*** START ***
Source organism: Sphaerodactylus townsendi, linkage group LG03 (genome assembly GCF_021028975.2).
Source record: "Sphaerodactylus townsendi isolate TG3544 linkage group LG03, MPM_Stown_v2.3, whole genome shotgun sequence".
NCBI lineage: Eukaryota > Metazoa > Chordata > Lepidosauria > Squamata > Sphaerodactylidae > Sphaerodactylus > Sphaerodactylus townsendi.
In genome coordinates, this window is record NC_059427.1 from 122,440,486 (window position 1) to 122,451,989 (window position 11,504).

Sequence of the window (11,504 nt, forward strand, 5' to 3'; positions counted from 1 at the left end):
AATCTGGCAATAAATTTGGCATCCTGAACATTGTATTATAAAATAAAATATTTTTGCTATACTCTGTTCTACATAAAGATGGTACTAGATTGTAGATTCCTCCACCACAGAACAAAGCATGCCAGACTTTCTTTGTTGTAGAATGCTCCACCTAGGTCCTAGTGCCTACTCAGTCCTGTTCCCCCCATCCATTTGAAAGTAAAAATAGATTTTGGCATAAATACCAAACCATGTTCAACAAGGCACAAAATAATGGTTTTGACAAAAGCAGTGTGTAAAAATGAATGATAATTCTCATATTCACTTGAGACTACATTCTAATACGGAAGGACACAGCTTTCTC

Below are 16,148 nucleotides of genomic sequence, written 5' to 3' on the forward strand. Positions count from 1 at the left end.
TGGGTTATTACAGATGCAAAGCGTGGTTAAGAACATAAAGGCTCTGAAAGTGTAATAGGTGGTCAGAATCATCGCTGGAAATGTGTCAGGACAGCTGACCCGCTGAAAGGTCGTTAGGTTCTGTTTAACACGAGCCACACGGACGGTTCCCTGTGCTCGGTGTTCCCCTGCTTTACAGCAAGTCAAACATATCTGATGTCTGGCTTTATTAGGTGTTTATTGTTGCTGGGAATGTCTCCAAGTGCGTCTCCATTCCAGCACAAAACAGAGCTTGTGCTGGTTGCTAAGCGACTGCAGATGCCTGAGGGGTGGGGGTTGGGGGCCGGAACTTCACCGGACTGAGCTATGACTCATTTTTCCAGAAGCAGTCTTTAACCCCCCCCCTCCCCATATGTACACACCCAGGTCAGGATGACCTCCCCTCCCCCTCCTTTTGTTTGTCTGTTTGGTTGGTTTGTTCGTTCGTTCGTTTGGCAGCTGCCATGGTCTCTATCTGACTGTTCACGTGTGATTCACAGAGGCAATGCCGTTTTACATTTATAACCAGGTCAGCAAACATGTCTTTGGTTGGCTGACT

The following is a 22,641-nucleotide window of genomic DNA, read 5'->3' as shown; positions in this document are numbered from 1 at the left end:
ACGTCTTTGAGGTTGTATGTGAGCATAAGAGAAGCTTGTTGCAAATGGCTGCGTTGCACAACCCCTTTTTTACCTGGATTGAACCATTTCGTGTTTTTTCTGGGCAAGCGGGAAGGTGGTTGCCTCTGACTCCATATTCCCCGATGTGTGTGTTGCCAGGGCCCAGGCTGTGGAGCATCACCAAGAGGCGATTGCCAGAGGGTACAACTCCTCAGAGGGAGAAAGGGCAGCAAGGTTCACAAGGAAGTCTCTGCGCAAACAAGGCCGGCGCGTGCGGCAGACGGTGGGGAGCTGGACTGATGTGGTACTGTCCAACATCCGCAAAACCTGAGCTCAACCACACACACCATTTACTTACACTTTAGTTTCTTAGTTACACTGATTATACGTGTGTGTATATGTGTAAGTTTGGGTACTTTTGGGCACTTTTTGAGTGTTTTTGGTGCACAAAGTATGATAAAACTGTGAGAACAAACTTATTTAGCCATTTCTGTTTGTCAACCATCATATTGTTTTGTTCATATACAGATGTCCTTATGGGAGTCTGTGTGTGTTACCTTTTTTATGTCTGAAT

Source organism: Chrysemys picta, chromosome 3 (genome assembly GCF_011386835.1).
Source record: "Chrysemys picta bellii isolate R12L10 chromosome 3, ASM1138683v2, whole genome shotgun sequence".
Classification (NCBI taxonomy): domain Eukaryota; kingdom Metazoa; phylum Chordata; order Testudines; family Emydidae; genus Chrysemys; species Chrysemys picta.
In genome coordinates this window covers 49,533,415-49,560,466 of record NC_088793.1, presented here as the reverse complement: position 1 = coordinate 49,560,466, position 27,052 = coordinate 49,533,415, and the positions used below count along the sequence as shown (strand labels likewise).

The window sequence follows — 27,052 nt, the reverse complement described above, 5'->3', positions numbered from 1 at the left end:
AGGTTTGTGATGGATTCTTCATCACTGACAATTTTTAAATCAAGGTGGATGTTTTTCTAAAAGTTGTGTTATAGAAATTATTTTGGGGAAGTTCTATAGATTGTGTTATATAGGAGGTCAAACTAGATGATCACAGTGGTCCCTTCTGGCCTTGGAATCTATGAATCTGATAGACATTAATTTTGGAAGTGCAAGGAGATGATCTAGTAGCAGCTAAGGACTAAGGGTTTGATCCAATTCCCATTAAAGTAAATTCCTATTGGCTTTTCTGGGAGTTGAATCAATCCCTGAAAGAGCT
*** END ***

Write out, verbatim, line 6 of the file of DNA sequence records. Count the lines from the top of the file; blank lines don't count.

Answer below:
AATCTGGCAATAAATTTGGCATCCTGAACATTGTATTATAAAATAAAATATTTTTGCTATACTCTGTTCTACATAAAGATGGTACTAGATTGTAGATTCCTCCACCACAGAACAAAGCATGCCAGACTTTCTTTGTTGTAGAATGCTCCACCTAGGTCCTAGTGCCTACTCAGTCCTGTTCCCCCCATCCATTTGAAAGTAAAAATAGATTTTGGCATAAATACCAAACCATGTTCAACAAGGCACAAAATAATGGTTTTGACAAAAGCAGTGTGTAAAAATGAATGATAATTCTCATATTCACTTGAGACTACATTCTAATACGGAAGGACACAGCTTTCTC